Gender-Neutral Suites To Open In Fall 2013

Photo By Robin Weinstein

Beginning next semester, there will be three gender-neutral suites in Bevier Hall, according to Coordinator for Housing Options Rafael Calderon.

The suites will differ from the “gender-mixed” suites currently available in LeFevre Hall, which will be moved to Dubois Hall in the fall, and the co-ed floor in Gage Hall, Calderon said.

“We’re going to have real gender-neutral suites where guys and girls, trangender students, whoever, any gender, any gender identity, they can live in the same bedrooms together,” he said.

As of now, Calderon said there will probably be two six-person suites and either a four or an eight-person suite. He said there was an interest in the suites even before they were finalized, and as such, they are essentially already filled for next year.

Though student voices played a part in the development of gender-neutral housing, at this point, Calderon said they have been discussing the possibility for three or four years.

Because there are not many “good examples” of how to coordinate gender-neutral housing within the SUNY system, Calderon said these first three suites will test the success of the new option.

“A lot of the decisions we make we have to make based on what the four-year SUNY schools do,” Calderon said. “If we find that it works out and there are no issues and we end up expanding then it will be open to everybody, but another thing that needs to be made clear is that this is just a trial run to see if this is feasible on this campus.”

Fourth-year Womens, Gender and Sexuality Studies major Cody Hill said even if the housing does not work well for all students, he hopes the administration will not overlook the pressing need that will still exist.

“Gender-neutral housing is still going to be necessary for transgender students, that’s not debatable or excusable, and even if it doesn’t work out perfectly with cisgender students, I would hope the administration would have enough sense not to revoke truly gender-neutral housing once it is given to us next semester,” he said. “If it is not accessible to all transgender students living on campus, then the point has been sorely missed.”

Student Senator Zachary Rousseas said he saw the current gender-mixed suites as a “failed attempt” at gender-neutral housing because they do not go by what gender the students identify with and are not available to freshmen. However, he said he is happy this next step is being taken and hopes it will be open to more students who need it.

“I’m really glad that there will be some actual gender-neutral housing options, and I hope LGBTQ students will be given priority here, especially trans students,” Rousseas said. “I hope that these housing options will be offered to first-year students because it is absolutely crucial that first-years feel like SUNY New Paltz can be a safe space for them. Because they are young, college is a whole new transition for them, and their place of residence may not be a safe space for them, so they need these options.”

Hill said he believes it is paramount to have housing where gender is irrelevant for transgender students, who he said must constantly fight to self-identify and struggle with living in a place that discredits who they are.

It is a lack of understanding and urgency that contributes to the challenge of having gender-neutral housing instated, as well as the small population affected by these issues Hill said.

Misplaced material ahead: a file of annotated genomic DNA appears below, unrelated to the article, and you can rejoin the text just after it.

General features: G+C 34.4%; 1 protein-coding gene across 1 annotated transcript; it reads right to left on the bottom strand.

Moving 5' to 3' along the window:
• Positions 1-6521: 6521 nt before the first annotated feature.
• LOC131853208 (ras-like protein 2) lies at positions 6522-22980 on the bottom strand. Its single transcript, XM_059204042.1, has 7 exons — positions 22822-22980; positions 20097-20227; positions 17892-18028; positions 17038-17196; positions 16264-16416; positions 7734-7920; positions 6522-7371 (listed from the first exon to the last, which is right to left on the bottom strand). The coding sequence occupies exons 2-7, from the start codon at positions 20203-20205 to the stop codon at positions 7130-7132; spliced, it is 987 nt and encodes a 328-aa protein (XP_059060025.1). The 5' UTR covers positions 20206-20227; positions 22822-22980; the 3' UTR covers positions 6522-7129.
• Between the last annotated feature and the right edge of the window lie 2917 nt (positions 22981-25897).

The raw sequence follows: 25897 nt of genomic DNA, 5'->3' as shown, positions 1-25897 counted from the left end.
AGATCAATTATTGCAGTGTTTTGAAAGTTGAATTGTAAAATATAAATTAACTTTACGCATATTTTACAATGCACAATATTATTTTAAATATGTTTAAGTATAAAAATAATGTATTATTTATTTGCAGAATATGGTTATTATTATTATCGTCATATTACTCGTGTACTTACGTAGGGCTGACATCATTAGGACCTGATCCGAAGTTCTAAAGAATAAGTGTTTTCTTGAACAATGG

“They think that we’re exaggerating when we say we’re in physical danger to be a visibly trans person in gendered space. It’s not only uncomfortable, but it is psychological violence to constantly have our gender identities invalidated and people who aren’t trans can never understand the severity of that,” Hill said. “If there’s only a handful of outspoken trans activists and we’re the same people that have outspoken on other issues, then they don’t see it as that important because it doesn’t necessarily ‘serve the whole student body.’”

Executive Director for Compliance and Campus Climate Tanhena Pacheco-Dunn said the LGBTQ survey done a little more than a year ago really showed that “at least a segment of our campus population” does not feel they have enough institutional support for the way they live their lives.

Although she does not feel the new housing will be the “silver bullet” that deals with all the issues of  the affected community, she said it is important that a step is taken so it can be built upon in order to fulfill that need.

“If this starts to help to answer those concerns and provide a better environment for our students, all over, if it makes everybody feel a little safer, a little better about being here, more productive in doing their work, that’s a good step,” she said.

In regards to gender or sexual identity harassment, Pacheco-Dunn said she does not think one act will stop these types of problems, but in recognizing actions that can be taken against them, they can be helped. While not all attempts will better the situation, doing nothing is not a solution either, she said.

Similar to issues surrounding communities that feel a racial or ethnic bias, she said it’s “one victory at a time” and it all comes down to education and helping others to respect your belief, rather than changing their’s.

“There are a lot of people that don’t know why this is of a concern to this population and if they knew it they might better understand it. They might not agree with it, but they need better understanding and I think that’s ultimately what we’re here for,” Pacheco-Dunn said. “The whole concept of going to college is to get a better understanding about what you don’t know and about who you want to be as a person and I think that every time you reach out on these types of issues, which are deeply personal, you educate people and I think you make great strides.”